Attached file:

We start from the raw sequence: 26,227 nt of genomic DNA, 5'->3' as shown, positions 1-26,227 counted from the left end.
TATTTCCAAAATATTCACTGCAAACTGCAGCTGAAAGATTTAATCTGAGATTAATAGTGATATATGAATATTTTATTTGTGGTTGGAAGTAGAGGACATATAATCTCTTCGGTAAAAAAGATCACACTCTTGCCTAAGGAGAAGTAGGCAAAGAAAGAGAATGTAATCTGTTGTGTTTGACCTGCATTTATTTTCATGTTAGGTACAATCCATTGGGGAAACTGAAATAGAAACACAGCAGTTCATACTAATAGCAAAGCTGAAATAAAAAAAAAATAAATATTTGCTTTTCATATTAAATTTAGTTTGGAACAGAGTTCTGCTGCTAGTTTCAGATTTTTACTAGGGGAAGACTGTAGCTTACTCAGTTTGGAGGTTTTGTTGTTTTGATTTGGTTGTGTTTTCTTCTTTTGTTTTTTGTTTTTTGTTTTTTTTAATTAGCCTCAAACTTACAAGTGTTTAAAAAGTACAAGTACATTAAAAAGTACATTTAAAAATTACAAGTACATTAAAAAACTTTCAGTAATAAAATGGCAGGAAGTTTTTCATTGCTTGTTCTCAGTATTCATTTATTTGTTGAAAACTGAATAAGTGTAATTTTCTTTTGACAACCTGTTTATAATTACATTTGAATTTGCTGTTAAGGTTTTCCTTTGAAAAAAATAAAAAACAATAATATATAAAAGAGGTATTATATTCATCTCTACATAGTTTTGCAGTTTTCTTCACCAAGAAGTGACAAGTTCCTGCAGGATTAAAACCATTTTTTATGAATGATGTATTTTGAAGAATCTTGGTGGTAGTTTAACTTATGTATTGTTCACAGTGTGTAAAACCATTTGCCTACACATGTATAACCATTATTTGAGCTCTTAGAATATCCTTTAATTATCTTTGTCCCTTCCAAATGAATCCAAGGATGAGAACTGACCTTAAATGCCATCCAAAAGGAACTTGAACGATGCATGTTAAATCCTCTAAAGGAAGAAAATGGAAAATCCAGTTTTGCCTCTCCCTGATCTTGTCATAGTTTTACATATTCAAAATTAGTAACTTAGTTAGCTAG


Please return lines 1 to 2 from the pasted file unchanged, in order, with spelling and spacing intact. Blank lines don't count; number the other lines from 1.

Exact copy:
We start from the raw sequence: 26,227 nt of genomic DNA, 5'->3' as shown, positions 1-26,227 counted from the left end.
TATTTCCAAAATATTCACTGCAAACTGCAGCTGAAAGATTTAATCTGAGATTAATAGTGATATATGAATATTTTATTTGTGGTTGGAAGTAGAGGACATATAATCTCTTCGGTAAAAAAGATCACACTCTTGCCTAAGGAGAAGTAGGCAAAGAAAGAGAATGTAATCTGTTGTGTTTGACCTGCATTTATTTTCATGTTAGGTACAATCCATTGGGGAAACTGAAATAGAAACACAGCAGTTCATACTAATAGCAAAGCTGAAATAAAAAAAAAATAAATATTTGCTTTTCATATTAAATTTAGTTTGGAACAGAGTTCTGCTGCTAGTTTCAGATTTTTACTAGGGGAAGACTGTAGCTTACTCAGTTTGGAGGTTTTGTTGTTTTGATTTGGTTGTGTTTTCTTCTTTTGTTTTTTGTTTTTTGTTTTTTTTAATTAGCCTCAAACTTACAAGTGTTTAAAAAGTACAAGTACATTAAAAAGTACATTTAAAAATTACAAGTACATTAAAAAACTTTCAGTAATAAAATGGCAGGAAGTTTTTCATTGCTTGTTCTCAGTATTCATTTATTTGTTGAAAACTGAATAAGTGTAATTTTCTTTTGACAACCTGTTTATAATTACATTTGAATTTGCTGTTAAGGTTTTCCTTTGAAAAAAATAAAAAACAATAATATATAAAAGAGGTATTATATTCATCTCTACATAGTTTTGCAGTTTTCTTCACCAAGAAGTGACAAGTTCCTGCAGGATTAAAACCATTTTTTATGAATGATGTATTTTGAAGAATCTTGGTGGTAGTTTAACTTATGTATTGTTCACAGTGTGTAAAACCATTTGCCTACACATGTATAACCATTATTTGAGCTCTTAGAATATCCTTTAATTATCTTTGTCCCTTCCAAATGAATCCAAGGATGAGAACTGACCTTAAATGCCATCCAAAAGGAACTTGAACGATGCATGTTAAATCCTCTAAAGGAAGAAAATGGAAAATCCAGTTTTGCCTCTCCCTGATCTTGTCATAGTTTTACATATTCAAAATTAGTAACTTAGTTAGCTAG